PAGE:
In today’s Academic Minute, Dr. Frank Elgar of McGill University explores the psychological benefits of making time for family meals.
Frank Elgar is an associate professor of psychiatry and Canada Research Chair in Social Inequalities in Child Health at McGill University. His research explores social and behavioral determinants of child mental health and well-being. He holds a PhD in psychology from Dalhousie University.
In today’s Academic Minute, Dr. Michael Poulin of the University at Buffalo reveals that while offering a helping hand to others, you may also be helping yourself.
Michael Poulin is an assistant professor of psychology at the University at Buffalo. His research seeks to understand why people engage in prosocial behavior as well as what factors influence a person’s response to stress and adversity. His work has been published in a number of peer-reviewed journals and he holds a Ph.D. from the University of California, Irvine.
In today’s Academic Minute, Dr. Zlatan Krizan of Iowa State University explains the role played by envy in creating a narcissistic personality.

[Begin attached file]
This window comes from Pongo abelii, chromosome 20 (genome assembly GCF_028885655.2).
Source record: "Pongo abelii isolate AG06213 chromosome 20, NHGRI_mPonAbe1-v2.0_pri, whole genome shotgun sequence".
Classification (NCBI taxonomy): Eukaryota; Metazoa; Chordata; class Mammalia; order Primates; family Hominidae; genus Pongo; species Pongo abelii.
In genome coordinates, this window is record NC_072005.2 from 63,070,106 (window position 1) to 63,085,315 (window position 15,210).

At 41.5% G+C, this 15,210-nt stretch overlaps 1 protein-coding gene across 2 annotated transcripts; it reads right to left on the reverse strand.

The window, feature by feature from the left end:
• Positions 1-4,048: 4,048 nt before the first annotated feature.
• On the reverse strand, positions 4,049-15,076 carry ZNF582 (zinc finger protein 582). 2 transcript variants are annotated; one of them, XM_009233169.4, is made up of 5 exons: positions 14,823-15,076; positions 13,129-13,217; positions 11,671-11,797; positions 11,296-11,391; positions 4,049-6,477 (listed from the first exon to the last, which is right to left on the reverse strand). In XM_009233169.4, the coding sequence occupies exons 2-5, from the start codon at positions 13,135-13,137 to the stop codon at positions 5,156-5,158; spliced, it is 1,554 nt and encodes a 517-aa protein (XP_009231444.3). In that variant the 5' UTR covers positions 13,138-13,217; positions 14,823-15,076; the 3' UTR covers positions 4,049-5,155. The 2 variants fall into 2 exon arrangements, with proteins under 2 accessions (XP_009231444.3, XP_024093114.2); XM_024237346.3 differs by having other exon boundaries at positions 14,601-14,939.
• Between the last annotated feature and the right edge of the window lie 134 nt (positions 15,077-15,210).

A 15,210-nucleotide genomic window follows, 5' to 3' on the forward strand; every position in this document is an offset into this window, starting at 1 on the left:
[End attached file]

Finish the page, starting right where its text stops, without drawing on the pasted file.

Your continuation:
Zlatan Krizan is an assistant professor of psychology at Iowa State University where his research is focused on the basic emotional, motivational, and personality processes relevant to understanding the human condition. More specifically, his work asks how social comparisons play into self-perception and how social context influences the psychological processes underlying social judgments. He holds a Ph.D. from the University of Iowa.
In today’s Academic Minute, Dr. Jacob Hirsh of the University of Toronto explores the connection between a person’s spirituality and political ideology.
Jacob Hirsh is an assistant professor of organizational behavior and human resource management at the University of Toronto’s Rotman School of Management. His teaching and research interests include emotion, self-regulation, and decision-making, as well as social neuroscience. He earned his Ph.D. at the University of Toronto.
In today’s Academic Minute, Dr. Matthew Goodwin of Northeastern University reveals how wearable technology is improving the quality of autism studies.
Matthew Goodwin is an assistant professor of health informatics at Northeastern University in Boston, Massachusetts. His current research project seeks to improve the understanding of minimally verbal children with autism spectrum disorder. He holds a Ph.D. from the University of Rhode Island.